But perhaps one could explain this by the massively multilocated particle hypothesis (MMPH), namely that to each kind there corresponds only one individual, but highly multilocated, particle (Feynman proposed something like this)? It isn't surprising, after all, if all the names of the villagers in a village start with A, B or M when there are only three villagers.

Still, MMPH does bring in a new mystery: Why are there so very few particles? But perhaps that is a less pressing question?

Lifelikeness of fractals

It's well-known that fractal-type objects can be quite lifelike and easy to generate. I've been scripting Minecraft with Python, in preparation for teaching this to gifted middle- and high-schoolers this summer, and wrote a simple 3D turtle graphics class with pitch/yaw/roll support. Like many kids of my generation, I did 2D turtle graphics programming with LOGO in school, but a 3D turtle just has a load of new possibilities. In particular, the 3D turtle allows for nice 3D fractal generation.

Instructions on how to do this stuff in Minecraft are in my Python coding for Minecraft instructable.

It was very easy to generate the following fairly lifelike tree with a simple bit of recursive code and some randomness.

An L-system does a pretty lifelike job even without randomness (using rules from geeky.blogger):

There is something glorious about a world where structures are mirrored on multiple levels. It makes the different parts and levels of the world be like a work of art, with themes and intertextuality.

Monday, May 18, 2015

You're not killed by the fusion of the Grim Reapers

A grim reaper (GR) is a device that activates at a pre-set time. It checks if Fred--the victim--is alive. If he is, it kills him. If he isn't alive, it does nothing. For the Grim Reaper Paradox, we're supposed to imagine one GR set for 12:30, another for 12:15, another for 12:07.5, and so on. Before each time for which a GR is set, there is an earlier one. But Fred is alive alive at 12:00. Paradox ensues when we notice that Fred must be dead at 12:30 (else that 12:30 GR would have killed him), but no GR could have killed him, since if he were alive at its activation time, he would have been alive when the previous one activated, and hence would have been killed then at least.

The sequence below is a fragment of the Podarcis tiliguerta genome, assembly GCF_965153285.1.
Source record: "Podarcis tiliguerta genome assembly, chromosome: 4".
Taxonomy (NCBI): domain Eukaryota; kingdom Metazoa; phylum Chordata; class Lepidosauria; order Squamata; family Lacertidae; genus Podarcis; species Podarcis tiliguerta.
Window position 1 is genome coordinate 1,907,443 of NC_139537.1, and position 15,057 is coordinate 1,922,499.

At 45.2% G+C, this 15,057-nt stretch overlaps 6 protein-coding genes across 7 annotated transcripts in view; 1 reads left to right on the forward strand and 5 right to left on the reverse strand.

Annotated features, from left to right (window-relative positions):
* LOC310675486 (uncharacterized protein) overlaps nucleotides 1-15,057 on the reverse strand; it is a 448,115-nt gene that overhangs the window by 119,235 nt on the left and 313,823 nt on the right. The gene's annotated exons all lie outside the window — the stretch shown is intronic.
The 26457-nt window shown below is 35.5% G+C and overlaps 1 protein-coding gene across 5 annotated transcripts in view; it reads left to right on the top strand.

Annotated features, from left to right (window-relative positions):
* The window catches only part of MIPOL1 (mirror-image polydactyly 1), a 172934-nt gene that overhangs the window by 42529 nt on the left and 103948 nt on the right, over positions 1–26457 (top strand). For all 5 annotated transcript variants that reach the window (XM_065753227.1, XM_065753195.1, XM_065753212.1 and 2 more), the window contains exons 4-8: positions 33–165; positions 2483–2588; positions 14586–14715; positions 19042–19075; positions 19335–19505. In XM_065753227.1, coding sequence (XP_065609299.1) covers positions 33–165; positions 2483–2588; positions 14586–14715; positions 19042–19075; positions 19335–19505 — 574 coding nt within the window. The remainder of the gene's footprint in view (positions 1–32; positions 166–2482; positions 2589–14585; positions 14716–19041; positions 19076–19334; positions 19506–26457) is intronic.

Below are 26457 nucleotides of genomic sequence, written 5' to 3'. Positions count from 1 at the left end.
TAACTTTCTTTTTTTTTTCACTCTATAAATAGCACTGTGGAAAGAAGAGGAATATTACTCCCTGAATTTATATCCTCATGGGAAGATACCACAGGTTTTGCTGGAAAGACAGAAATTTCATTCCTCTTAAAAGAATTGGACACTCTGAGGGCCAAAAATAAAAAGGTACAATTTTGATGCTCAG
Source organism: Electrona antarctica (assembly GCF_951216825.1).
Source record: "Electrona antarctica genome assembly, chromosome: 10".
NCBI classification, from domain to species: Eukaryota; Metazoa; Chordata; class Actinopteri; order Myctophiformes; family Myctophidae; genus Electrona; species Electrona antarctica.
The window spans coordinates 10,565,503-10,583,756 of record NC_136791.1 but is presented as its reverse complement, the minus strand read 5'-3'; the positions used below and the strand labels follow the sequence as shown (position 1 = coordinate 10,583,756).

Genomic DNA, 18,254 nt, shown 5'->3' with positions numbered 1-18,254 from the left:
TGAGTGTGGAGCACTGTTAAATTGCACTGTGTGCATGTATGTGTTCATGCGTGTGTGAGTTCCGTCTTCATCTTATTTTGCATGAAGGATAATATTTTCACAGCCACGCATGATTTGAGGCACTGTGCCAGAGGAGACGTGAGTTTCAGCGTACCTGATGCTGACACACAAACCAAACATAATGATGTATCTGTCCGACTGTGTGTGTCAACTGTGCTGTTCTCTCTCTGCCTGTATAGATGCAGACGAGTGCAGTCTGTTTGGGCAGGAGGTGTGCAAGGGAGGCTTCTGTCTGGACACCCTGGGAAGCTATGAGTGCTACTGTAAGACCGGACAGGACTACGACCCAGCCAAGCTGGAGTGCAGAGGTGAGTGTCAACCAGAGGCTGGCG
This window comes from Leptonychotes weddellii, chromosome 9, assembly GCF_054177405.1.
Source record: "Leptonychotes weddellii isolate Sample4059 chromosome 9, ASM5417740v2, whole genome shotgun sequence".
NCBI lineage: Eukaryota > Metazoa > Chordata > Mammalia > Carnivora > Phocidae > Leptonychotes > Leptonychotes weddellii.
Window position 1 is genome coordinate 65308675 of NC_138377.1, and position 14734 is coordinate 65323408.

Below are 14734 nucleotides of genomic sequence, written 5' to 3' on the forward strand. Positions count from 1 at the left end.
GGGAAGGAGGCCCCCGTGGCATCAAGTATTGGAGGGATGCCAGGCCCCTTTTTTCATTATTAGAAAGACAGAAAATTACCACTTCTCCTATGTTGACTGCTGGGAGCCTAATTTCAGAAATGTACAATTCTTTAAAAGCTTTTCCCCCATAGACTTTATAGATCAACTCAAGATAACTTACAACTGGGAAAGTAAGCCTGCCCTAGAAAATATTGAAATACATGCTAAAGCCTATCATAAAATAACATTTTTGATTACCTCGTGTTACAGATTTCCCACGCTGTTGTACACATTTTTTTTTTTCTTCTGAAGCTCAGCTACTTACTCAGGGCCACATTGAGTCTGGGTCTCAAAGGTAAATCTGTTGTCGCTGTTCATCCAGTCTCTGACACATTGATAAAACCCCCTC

John Hawthorne has claimed that Fred is not killed by any one GR, but by them altogether. More precisely, Fred is killed by their mereological sum.

Here's a gruesome way to see the problem with this solution. We can number the GRs in reverse: the 12:30 GR is number 1, the 12:15 one is number 2, and so on. Then suppose that the odd-numbered GRs kill by decapitating and the even-numbered ones kill by stabbing in the heart. Given the setup, Fred is either decapitated or stabbed in the heart but not both. But which one?! If he were decapitated, he would have been first stabbed. If he were stabbed, he would have been decapitated before that.

Saturday, May 16, 2015

A quick route from mathematics to metaphysical necessity

The Peano Axioms are consistent. If not, mathematics (and the science resting on it) is overthrown. Moreover, it is absurd to suppose that they are merely contingently consistent: that in some other possible world a contradiction follows logically from them, but in the actual world no contradiction follows from them. So the Peano Axioms are necessarily consistent. But they aren't logically necessarily consistent: the consistency of the Peano Axioms cannot be proved (according to Goedel's second incompleteness theorem, not even if one helps oneself to the Peano Axioms in the proof, at least assuming they really are consistent). So we must suppose a necessity that isn't logical necessity, but is nonetheless very, very strong. We call it metaphysical necessity.

Thursday, May 14, 2015

Preference structures had by no possible agent

Say that a preference structure is a total, transitive and reflexive relation (i.e., a total preorder) on centered worlds--i.e., world-agent pairs <w,x>. Then there is a preference structure had by no possible agent. This is in fact just an easy adaptation of the proof of Cantor's Theorem.

Let c be my own centered world <@,Pruss>. We now define a preference structure Q as follows. If agent x at world w, where <w,x> is not the same as <@,Pruss>, prefers her own centered world <w,x> to c, then we say that c is Q-preferable to <w,x>; otherwise, we say that <w,x> is Q-preferable to c. Then we say that all the centered worlds that according to the preceding are Q-preferable to c are Q-equivalent and all the centered worlds we said to be less Q-preferable than c are also Q-equivalent. Thus, Q ranks centered worlds into three classes: those less good than c, those better than c and finally c itself.

But now note that no possible agent has Q as her preference structure. First of all, I at the the actual world do not have Q as my preference structure--that's empirically obvious, in that the worlds do not fall into three equipreferability classes for me. And if <w,x> is different from <@,Pruss>, then x's preference-order at w (if any) between c and <w,x> differs from what Q says about the order.

So what? Well, I think this provides a slight bit of evidence for the idea that agents choose under the guise of the good.

Wednesday, May 13, 2015

Limitations, art and evil